Statutes and Municipal Codes, Construction of

Interpretation of Constitution

Except as indicated, all indented material is copied directly from the court’s opinion. 

Decisions of the Tennessee Supreme Court

Decisions of the Tennessee Court of Appeals

McNabb v. Harrison, No. E2022-01577-COA-R3-CV, p. 3-4 (Tenn. Ct. App. Oct. 25, 2023). 

This appeal involves an issue of constitutional interpretation, which is a question of law. See State v. Burns, 205 S.W.3d 412, 414 (Tenn. 2006). Therefore, “the standard of review is de novo without any presumption of correctness given to the legal conclusions of the courts below.” Id. (citing S. Constructors, Inc. v. Loudon County Bd. of Educ., 58 S.W.3d 706, 710 (Tenn. 2001)). Regarding constitutional interpretation, our Supreme Court has set forth the following principles:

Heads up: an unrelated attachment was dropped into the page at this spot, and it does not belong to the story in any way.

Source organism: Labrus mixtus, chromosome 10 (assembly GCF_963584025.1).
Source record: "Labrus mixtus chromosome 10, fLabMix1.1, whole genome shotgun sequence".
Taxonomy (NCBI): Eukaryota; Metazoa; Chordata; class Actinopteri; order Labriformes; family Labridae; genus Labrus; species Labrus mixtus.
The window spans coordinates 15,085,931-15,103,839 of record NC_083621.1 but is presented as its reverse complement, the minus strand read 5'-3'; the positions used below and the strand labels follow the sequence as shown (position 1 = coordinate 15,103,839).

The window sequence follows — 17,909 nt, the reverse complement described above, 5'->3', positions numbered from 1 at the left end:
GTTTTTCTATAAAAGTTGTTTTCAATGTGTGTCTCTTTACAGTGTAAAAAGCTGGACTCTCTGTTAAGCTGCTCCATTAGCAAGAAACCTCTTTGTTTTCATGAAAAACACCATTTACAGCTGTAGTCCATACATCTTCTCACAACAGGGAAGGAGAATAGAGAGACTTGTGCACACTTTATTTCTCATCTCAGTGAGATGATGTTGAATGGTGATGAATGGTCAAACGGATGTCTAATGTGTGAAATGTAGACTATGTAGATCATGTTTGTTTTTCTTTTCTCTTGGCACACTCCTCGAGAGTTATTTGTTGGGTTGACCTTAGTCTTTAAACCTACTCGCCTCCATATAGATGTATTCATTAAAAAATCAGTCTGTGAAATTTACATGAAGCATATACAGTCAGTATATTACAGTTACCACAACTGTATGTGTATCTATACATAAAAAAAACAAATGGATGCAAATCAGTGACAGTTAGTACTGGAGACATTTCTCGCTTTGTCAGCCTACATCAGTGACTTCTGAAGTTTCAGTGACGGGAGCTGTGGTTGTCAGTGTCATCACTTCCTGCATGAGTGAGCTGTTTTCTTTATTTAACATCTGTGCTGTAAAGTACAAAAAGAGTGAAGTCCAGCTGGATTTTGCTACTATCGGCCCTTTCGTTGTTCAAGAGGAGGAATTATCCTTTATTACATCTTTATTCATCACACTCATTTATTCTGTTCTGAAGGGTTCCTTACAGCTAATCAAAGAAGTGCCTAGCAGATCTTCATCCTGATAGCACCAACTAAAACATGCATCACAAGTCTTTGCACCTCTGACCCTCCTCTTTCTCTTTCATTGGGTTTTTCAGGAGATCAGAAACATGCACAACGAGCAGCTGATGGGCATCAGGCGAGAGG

Courts are to construe constitutional provisions as written without reading any ambiguities into them. As [the plaintiff] urges, the words and terms in the Constitution should be given their plain, ordinary and inherent meaning. When a provision clearly means one thing, courts should not give it another meaning. The intent of the people adopting the Constitution should be given effect as that meaning is found in the instrument itself, and courts must presume that the language in the Constitution has been used with sufficient precision to convey that intent. State ex rel. Sonnenburg v. Gaia, 717 S.W.2d 883, 885 (Tenn. 1986).

Constitutional provisions will be taken literally unless the language is ambiguous. When the words are free from ambiguity and doubt and express plainly and clearly the sense of the framers of the Constitution there is no need to resort to other means of interpretation. Shelby County v. Hale, 200 Tenn. 503, 292 S.W.2d 745, 748 (1956). But if there is doubt about the meaning, the Court should look first to the proceedings of the Constitutional Convention which adopted the provision in question as an aid to determining the intent of the framers. Id.

Hooker v. Haslam, 437 S.W.3d 409, 426 (Tenn. 2014).



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